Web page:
April got to the theater earlier than almost anyone and was the first to be admitted within. She placed her jacket on the seat beside her to save it for Owen. By twelve forty-five, the house was filled almost to capacity, another first for the Lofty Verb, which had been falsifying attendance figures for years to ensure their annual five hundred dollar grant from the state arts council. Also falsified in the past were the number of fire extinguishers inside the building and the Croatian names on the original lease; six or seven times in fact. April knew nothing of this and was simply impressed at the audience's excitement level. She hadn't felt anything like it for years. Her first foray into the local theater scene had occurred on her very first night in town after having arrived from Chicago. Anxious to get out of her empty, desolate apartment, she'd paid $5.50 to see Rutherford Lamp's re-working of Coriolanus, which had involved the strangest use of a Zamboni machine ever noted in the history of Shakespearean drama.
Owen got to the box office at ten till one and spoke cheerfully through the little metal sieve, shivering a bit at the sudden overcast chill. "Hello, there's a ticket on hold for me, the name is Owen Trittle," he said.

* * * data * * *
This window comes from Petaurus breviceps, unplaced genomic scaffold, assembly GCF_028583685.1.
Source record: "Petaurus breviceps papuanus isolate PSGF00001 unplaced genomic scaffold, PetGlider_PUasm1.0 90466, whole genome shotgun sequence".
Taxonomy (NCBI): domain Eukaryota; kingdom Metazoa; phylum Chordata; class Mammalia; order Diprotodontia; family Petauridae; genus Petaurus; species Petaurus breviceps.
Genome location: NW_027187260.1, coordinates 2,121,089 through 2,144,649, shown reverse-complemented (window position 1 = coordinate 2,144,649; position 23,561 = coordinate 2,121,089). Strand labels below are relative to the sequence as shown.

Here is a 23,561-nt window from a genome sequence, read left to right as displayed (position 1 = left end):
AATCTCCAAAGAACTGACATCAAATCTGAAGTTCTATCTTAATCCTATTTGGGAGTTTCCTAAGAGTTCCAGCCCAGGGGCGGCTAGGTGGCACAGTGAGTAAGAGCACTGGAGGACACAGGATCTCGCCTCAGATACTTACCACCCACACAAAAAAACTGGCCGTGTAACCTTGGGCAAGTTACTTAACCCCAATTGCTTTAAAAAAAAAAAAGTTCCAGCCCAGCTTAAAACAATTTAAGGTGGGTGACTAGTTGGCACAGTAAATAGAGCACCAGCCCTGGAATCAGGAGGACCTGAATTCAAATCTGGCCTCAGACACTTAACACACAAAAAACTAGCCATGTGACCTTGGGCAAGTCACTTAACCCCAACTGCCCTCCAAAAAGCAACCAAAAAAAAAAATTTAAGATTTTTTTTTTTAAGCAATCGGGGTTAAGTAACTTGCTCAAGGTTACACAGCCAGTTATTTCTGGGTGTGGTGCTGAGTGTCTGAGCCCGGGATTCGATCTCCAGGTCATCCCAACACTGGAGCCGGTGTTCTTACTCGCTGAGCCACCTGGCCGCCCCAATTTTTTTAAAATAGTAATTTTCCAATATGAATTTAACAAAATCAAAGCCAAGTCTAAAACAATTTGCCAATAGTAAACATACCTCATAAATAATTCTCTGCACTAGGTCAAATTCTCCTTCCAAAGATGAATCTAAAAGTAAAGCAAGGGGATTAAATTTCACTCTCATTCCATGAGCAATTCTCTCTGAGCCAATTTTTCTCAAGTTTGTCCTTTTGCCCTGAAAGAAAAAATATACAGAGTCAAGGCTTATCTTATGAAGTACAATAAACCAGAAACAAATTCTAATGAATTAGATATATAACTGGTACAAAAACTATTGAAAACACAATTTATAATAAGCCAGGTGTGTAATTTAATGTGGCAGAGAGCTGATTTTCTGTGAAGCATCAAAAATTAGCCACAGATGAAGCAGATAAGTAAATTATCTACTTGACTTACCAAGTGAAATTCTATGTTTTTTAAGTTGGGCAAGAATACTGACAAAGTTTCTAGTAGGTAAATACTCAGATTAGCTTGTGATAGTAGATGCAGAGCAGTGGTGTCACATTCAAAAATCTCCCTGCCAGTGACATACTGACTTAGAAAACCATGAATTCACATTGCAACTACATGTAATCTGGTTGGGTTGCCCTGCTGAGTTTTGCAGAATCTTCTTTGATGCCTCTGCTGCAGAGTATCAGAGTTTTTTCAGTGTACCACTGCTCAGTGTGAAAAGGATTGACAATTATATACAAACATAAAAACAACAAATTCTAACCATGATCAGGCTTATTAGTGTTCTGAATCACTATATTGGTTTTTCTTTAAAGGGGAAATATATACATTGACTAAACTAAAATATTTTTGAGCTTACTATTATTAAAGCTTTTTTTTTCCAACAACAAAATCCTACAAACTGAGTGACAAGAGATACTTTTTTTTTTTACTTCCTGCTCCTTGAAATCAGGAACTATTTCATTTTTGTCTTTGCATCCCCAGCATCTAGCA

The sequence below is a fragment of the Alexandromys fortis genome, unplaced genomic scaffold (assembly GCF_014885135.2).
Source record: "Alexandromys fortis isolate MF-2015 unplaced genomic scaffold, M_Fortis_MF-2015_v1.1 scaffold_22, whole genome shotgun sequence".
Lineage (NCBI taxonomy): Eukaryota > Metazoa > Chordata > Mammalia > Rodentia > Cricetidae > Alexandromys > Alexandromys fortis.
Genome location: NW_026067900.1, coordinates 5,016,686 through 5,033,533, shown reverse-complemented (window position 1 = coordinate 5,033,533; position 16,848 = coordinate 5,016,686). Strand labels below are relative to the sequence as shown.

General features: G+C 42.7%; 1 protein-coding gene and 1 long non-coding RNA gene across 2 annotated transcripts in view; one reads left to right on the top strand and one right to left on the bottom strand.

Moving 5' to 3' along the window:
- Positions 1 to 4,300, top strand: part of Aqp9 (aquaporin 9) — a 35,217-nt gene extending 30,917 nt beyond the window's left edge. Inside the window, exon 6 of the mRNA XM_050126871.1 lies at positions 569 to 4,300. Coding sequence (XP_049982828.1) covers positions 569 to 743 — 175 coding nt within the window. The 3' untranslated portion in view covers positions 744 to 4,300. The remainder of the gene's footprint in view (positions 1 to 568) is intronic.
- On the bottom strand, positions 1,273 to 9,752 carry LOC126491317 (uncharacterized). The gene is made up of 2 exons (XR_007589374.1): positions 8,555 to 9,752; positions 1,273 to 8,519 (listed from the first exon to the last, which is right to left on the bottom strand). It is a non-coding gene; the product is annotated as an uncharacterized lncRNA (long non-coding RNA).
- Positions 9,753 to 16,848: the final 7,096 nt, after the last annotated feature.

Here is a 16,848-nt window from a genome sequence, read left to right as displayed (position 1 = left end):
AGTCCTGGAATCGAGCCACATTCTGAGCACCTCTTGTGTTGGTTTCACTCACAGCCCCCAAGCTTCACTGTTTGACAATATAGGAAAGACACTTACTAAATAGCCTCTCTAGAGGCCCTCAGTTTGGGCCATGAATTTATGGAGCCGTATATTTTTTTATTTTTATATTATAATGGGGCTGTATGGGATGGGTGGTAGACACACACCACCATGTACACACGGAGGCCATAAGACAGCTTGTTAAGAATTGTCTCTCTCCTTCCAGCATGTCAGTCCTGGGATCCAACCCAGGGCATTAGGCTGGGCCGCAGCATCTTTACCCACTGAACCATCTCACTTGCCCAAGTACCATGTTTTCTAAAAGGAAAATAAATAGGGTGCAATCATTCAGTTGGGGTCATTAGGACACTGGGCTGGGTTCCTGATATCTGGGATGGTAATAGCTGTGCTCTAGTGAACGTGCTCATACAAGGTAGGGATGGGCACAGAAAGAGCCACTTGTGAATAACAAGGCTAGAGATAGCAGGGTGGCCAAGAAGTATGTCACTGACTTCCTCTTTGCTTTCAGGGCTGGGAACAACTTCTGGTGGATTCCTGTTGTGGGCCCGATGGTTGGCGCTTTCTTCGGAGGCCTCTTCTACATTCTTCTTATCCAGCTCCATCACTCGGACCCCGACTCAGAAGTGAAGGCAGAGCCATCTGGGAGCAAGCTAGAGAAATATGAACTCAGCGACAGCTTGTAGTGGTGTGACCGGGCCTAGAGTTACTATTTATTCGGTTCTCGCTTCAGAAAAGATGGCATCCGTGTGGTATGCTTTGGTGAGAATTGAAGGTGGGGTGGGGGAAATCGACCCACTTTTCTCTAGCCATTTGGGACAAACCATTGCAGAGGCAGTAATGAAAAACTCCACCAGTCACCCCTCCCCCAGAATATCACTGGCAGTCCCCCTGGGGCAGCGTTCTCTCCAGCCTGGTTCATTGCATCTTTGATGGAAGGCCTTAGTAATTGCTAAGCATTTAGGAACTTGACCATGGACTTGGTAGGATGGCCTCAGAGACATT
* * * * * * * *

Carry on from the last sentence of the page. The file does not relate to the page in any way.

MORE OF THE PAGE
The woman behind the glass took his ticket out of an envelope and pushed it out to him, offering a distracted, meaningless smile. Owen thanked her and made his way inside.
The ticket seller had been working for the Lofty Verb for less than three days. She simply hadn't known what else to do. She'd suddenly found herself in this strange town, in this mystifying time, with no explanation and no guidance, so getting a job had seemed like a positive step, and because she had no money, a necessary one. Maybe the answers would come later. All she could do was wait and hope and try to deal with the fact that everything moved so fast here, from the vehicles to the people to time itself, which everyone seemed so obsessed with, chasing after it frantically, needing to know where it was going. She pushed her long blonde hair behind her ear, straightened her nametag, which kept falling off, and smiled emptily at the next customer, yearning only for the end of her shift.